Surging tech shares pulled the Dow and broader U.S. stock market out of a big hole on Monday, but a crisis-hit Boeing Co (BA) continues to struggle in the aftermath of a second deadly airline crash in five months.
Wall Street’s major bourses opened sharply lower on Monday, reflecting a brutal pre-market session for Dow futures. After plunging 242 points, the Dow Jones Industrial Average is now up 108 points, or 0.4%, at 25,558.96. Twenty-nine of 30 index members reported gains, with Apple Inc. (AAPL) climbing 3.2%. Shares of 3M Co (MMM) and DowDuPont (DWDP) each rose 2.4%.
The broad S&P 500 Index surged 1.1% to 2,774.21, with all 11 primary sectors reporting gains. Information technology shares rose 1.8% on average. The S&P 500’s energy component added 1.5%. Communications services and consumer stocks were also sharply higher.
Surging tech shares propelled the Nasdaq Composite Index to big gains. The technology-focused average rallied 1.6% to 7,526.88.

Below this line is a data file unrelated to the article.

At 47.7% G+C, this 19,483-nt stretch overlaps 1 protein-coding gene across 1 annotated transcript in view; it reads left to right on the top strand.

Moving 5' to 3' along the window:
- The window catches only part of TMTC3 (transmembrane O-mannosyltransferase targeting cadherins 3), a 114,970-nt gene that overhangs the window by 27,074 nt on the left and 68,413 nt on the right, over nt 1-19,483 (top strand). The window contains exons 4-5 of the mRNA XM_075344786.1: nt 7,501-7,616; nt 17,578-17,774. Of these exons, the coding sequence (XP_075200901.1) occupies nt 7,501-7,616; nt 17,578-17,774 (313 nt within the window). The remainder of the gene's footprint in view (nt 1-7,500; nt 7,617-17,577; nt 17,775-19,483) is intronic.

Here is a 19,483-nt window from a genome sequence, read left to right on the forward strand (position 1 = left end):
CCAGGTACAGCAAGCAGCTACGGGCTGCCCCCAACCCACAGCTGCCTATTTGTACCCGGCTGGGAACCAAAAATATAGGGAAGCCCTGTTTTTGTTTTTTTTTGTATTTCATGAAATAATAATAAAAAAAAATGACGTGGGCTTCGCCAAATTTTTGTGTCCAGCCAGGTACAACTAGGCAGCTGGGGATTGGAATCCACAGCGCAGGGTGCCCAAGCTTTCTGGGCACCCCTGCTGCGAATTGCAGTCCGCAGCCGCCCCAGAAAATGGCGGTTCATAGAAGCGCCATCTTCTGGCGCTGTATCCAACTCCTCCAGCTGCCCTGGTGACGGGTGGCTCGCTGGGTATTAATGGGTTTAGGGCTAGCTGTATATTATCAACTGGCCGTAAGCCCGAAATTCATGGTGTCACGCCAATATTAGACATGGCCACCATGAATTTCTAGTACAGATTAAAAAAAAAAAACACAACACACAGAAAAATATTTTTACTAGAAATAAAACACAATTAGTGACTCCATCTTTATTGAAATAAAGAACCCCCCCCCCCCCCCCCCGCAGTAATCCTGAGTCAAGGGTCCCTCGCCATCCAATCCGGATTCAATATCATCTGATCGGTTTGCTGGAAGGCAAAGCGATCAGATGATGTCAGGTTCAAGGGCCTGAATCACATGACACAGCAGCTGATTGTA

The CBOE Volatility Index, commonly known as the VIX, plunged 8.1% to 14.75. VIX trades on a mean-reverting scale of 1-100, with 20-25 representing the long-term average.
Stocks are bouncing back from a disappointing week that saw the Dow fall for five straight days. Global growth woes and mixed employment data were partly responsible for the downturn.
Shares of Boeing Co, a major Dow blue chip, plunged by as much as 9% in the aftermath of a tragic Ethiopian Airlines crash on Sunday. The Boeing 737 MAX 8 jet fell out of the sky shortly after takeoff in Addis Ababa, killing all 157 people on board. It was the second time in five months that a Boeing jet crashed, sparking serious safety concerns about the company’s airliners.
The company was in full-blown crisis mode on Monday after China and Indonesia said they were grounding all of Boeing’s MAX 8 jets. Both countries are among the biggest purchasers of the 737 MAX planes. According to The Wall Street Journal, Boeing has delivered 350 of the MAX planes as of January and has orders for about 5,000 more.
China’s Civil Aviation Administration broke from convention by ordering a full suspension of 737 MAX flights without first consulting with the country that certified the aircraft, in this case, the U.S. Federal Aviation Administration.
Indonesia was quick to follow China’s lead given the previous incident involving the 737 MAX airliner. Back in October, Indonesia’s Lion Air 737 MAX crashed in the Java Sea shortly after takeoff, killing 189 people. The plane suffered unreliable sensor information before plunging from the sky.